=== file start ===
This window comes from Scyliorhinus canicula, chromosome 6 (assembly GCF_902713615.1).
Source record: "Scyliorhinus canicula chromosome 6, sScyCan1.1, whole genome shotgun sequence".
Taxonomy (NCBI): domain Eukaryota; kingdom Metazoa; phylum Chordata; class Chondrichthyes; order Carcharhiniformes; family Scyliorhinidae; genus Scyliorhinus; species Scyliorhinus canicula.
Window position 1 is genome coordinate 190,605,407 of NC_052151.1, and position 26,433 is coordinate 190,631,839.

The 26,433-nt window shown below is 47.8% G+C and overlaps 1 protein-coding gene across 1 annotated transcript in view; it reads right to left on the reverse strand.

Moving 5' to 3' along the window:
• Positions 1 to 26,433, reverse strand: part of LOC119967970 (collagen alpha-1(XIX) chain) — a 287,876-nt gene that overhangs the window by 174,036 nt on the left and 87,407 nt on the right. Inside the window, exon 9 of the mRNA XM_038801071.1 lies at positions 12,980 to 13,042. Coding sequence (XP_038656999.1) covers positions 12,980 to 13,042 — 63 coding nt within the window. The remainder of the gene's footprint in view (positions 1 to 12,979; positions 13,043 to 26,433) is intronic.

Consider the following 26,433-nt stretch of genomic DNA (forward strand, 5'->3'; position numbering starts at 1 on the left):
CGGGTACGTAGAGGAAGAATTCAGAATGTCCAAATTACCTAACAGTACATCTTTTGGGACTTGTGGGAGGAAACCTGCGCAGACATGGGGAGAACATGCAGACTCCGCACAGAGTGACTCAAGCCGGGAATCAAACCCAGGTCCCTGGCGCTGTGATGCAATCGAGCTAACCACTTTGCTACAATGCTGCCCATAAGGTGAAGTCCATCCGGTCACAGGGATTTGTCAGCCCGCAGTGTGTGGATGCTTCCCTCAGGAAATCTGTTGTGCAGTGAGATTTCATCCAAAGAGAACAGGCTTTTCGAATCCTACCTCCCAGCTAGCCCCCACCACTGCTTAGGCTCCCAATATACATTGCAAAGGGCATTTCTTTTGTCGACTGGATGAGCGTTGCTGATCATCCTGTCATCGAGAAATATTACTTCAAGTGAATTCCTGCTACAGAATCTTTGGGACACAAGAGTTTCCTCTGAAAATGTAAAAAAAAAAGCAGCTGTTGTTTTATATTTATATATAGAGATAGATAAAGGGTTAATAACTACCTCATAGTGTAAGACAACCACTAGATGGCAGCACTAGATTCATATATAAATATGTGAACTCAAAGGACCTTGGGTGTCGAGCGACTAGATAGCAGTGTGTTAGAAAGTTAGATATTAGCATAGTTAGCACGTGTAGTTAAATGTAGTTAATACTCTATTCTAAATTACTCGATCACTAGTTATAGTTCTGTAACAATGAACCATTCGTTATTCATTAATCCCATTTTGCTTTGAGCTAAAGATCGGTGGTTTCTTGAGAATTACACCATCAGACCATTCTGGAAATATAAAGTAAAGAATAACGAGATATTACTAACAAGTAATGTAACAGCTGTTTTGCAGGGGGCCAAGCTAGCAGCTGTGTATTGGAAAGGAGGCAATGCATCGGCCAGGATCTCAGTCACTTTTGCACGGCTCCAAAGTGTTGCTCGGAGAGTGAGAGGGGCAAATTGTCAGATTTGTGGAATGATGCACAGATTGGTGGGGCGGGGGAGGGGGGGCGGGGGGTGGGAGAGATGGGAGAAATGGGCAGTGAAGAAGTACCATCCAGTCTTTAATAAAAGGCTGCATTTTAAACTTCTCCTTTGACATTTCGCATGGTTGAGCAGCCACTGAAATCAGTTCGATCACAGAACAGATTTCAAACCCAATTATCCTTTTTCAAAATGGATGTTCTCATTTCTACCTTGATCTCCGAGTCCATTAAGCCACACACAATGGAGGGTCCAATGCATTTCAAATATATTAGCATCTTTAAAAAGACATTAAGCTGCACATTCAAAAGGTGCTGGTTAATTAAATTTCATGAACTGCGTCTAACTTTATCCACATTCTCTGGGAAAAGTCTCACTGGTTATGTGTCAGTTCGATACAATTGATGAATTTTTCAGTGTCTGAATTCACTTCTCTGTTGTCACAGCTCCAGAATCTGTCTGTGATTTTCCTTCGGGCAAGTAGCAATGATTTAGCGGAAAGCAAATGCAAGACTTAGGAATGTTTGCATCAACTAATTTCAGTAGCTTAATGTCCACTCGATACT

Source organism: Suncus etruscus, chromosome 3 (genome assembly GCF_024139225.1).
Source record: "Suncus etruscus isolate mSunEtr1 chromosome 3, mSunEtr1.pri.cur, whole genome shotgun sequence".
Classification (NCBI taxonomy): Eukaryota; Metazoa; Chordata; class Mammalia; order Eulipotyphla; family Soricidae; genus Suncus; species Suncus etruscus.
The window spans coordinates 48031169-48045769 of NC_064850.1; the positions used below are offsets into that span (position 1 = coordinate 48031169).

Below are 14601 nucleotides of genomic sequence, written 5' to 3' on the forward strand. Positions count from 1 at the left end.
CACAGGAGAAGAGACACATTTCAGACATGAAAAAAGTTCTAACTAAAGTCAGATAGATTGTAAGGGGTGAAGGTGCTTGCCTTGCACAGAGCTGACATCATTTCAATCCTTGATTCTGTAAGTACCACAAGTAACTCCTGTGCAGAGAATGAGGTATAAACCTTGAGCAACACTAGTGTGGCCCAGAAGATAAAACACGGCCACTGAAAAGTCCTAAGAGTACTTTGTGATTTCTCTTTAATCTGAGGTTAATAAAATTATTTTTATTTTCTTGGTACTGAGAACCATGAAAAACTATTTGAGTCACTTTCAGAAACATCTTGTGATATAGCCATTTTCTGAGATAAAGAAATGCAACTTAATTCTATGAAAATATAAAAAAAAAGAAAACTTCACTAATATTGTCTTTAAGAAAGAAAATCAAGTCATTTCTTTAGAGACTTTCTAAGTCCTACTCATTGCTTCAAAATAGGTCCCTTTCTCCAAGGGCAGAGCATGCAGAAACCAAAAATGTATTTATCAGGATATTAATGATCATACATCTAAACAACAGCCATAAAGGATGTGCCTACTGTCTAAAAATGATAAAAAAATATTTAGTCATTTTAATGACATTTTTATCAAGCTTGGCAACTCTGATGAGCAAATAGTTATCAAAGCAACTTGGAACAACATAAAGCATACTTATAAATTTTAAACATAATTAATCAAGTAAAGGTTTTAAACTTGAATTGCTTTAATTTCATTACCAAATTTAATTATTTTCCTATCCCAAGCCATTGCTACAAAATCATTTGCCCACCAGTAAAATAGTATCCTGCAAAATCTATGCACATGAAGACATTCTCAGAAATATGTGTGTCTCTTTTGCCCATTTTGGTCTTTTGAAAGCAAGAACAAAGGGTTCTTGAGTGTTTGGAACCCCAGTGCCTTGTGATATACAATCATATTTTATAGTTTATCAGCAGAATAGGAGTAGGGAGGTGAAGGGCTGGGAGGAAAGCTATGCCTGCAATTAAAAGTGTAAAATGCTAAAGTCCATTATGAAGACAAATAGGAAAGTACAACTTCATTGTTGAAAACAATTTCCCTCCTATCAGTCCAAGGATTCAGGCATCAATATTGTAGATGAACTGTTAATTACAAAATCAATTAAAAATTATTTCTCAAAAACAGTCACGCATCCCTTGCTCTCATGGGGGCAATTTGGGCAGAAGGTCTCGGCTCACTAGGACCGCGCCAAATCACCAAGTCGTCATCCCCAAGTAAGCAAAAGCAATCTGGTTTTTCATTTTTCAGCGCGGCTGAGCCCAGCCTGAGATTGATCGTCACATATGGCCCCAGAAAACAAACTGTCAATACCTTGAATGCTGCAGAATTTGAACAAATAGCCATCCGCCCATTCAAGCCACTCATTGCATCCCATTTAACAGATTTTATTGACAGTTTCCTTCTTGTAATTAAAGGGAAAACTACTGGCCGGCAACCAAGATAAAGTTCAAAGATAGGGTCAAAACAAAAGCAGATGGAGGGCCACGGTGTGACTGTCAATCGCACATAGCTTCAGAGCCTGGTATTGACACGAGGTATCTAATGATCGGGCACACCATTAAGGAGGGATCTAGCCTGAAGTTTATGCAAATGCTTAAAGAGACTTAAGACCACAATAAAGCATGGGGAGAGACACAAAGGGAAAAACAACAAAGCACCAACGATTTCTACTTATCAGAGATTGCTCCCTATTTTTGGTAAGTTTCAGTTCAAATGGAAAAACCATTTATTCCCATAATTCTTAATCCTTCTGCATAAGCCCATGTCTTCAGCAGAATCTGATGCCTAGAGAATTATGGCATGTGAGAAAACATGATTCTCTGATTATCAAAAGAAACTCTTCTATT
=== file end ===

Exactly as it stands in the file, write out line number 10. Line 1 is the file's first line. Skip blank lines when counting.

Source organism: Suncus etruscus, chromosome 3 (genome assembly GCF_024139225.1).